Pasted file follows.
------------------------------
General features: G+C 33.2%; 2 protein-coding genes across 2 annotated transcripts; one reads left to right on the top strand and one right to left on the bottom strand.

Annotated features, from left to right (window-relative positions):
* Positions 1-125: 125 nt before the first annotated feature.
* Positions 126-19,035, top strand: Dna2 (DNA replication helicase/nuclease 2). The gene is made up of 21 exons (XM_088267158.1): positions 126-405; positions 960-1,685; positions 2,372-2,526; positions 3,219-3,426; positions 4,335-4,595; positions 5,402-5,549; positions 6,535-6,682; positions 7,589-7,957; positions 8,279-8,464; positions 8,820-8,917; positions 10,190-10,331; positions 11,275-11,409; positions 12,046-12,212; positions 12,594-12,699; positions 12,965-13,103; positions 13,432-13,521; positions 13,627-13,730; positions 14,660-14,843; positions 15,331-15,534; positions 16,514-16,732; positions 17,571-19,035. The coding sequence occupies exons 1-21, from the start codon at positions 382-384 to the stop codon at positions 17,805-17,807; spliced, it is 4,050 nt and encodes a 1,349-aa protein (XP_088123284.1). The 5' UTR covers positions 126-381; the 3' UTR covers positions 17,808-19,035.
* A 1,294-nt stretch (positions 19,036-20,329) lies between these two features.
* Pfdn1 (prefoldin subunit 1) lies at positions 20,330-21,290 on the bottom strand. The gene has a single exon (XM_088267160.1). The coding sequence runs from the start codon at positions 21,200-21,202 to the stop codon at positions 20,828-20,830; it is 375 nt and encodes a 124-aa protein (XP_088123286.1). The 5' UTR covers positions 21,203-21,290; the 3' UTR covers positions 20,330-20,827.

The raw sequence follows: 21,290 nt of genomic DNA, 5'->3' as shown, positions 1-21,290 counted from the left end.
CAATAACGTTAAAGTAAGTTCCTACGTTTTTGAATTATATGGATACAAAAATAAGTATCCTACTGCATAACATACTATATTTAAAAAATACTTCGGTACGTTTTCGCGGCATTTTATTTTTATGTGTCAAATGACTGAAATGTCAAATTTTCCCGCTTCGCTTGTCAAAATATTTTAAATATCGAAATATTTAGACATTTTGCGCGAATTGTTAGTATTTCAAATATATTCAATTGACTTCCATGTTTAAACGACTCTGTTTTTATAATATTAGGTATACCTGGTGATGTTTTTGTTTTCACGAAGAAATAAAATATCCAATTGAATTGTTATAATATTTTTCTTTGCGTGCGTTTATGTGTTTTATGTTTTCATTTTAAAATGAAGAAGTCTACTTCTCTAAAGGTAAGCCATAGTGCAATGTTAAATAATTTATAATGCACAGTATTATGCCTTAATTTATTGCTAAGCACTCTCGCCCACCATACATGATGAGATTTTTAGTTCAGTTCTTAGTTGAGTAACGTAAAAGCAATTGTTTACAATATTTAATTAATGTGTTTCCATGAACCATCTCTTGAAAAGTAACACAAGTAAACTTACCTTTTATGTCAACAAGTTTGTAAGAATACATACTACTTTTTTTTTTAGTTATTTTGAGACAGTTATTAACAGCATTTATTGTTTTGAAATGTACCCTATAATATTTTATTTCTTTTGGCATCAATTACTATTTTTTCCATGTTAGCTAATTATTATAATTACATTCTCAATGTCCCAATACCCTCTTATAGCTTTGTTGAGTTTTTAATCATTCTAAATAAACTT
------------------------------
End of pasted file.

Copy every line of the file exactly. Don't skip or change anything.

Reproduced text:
General features: G+C 33.2%; 2 protein-coding genes across 2 annotated transcripts; one reads left to right on the top strand and one right to left on the bottom strand.

Annotated features, from left to right (window-relative positions):
* Positions 1-125: 125 nt before the first annotated feature.
* Positions 126-19,035, top strand: Dna2 (DNA replication helicase/nuclease 2). The gene is made up of 21 exons (XM_088267158.1): positions 126-405; positions 960-1,685; positions 2,372-2,526; positions 3,219-3,426; positions 4,335-4,595; positions 5,402-5,549; positions 6,535-6,682; positions 7,589-7,957; positions 8,279-8,464; positions 8,820-8,917; positions 10,190-10,331; positions 11,275-11,409; positions 12,046-12,212; positions 12,594-12,699; positions 12,965-13,103; positions 13,432-13,521; positions 13,627-13,730; positions 14,660-14,843; positions 15,331-15,534; positions 16,514-16,732; positions 17,571-19,035. The coding sequence occupies exons 1-21, from the start codon at positions 382-384 to the stop codon at positions 17,805-17,807; spliced, it is 4,050 nt and encodes a 1,349-aa protein (XP_088123284.1). The 5' UTR covers positions 126-381; the 3' UTR covers positions 17,808-19,035.
* A 1,294-nt stretch (positions 19,036-20,329) lies between these two features.
* Pfdn1 (prefoldin subunit 1) lies at positions 20,330-21,290 on the bottom strand. The gene has a single exon (XM_088267160.1). The coding sequence runs from the start codon at positions 21,200-21,202 to the stop codon at positions 20,828-20,830; it is 375 nt and encodes a 124-aa protein (XP_088123286.1). The 5' UTR covers positions 21,203-21,290; the 3' UTR covers positions 20,330-20,827.

The raw sequence follows: 21,290 nt of genomic DNA, 5'->3' as shown, positions 1-21,290 counted from the left end.
CAATAACGTTAAAGTAAGTTCCTACGTTTTTGAATTATATGGATACAAAAATAAGTATCCTACTGCATAACATACTATATTTAAAAAATACTTCGGTACGTTTTCGCGGCATTTTATTTTTATGTGTCAAATGACTGAAATGTCAAATTTTCCCGCTTCGCTTGTCAAAATATTTTAAATATCGAAATATTTAGACATTTTGCGCGAATTGTTAGTATTTCAAATATATTCAATTGACTTCCATGTTTAAACGACTCTGTTTTTATAATATTAGGTATACCTGGTGATGTTTTTGTTTTCACGAAGAAATAAAATATCCAATTGAATTGTTATAATATTTTTCTTTGCGTGCGTTTATGTGTTTTATGTTTTCATTTTAAAATGAAGAAGTCTACTTCTCTAAAGGTAAGCCATAGTGCAATGTTAAATAATTTATAATGCACAGTATTATGCCTTAATTTATTGCTAAGCACTCTCGCCCACCATACATGATGAGATTTTTAGTTCAGTTCTTAGTTGAGTAACGTAAAAGCAATTGTTTACAATATTTAATTAATGTGTTTCCATGAACCATCTCTTGAAAAGTAACACAAGTAAACTTACCTTTTATGTCAACAAGTTTGTAAGAATACATACTACTTTTTTTTTTAGTTATTTTGAGACAGTTATTAACAGCATTTATTGTTTTGAAATGTACCCTATAATATTTTATTTCTTTTGGCATCAATTACTATTTTTTCCATGTTAGCTAATTATTATAATTACATTCTCAATGTCCCAATACCCTCTTATAGCTTTGTTGAGTTTTTAATCATTCTAAATAAACTT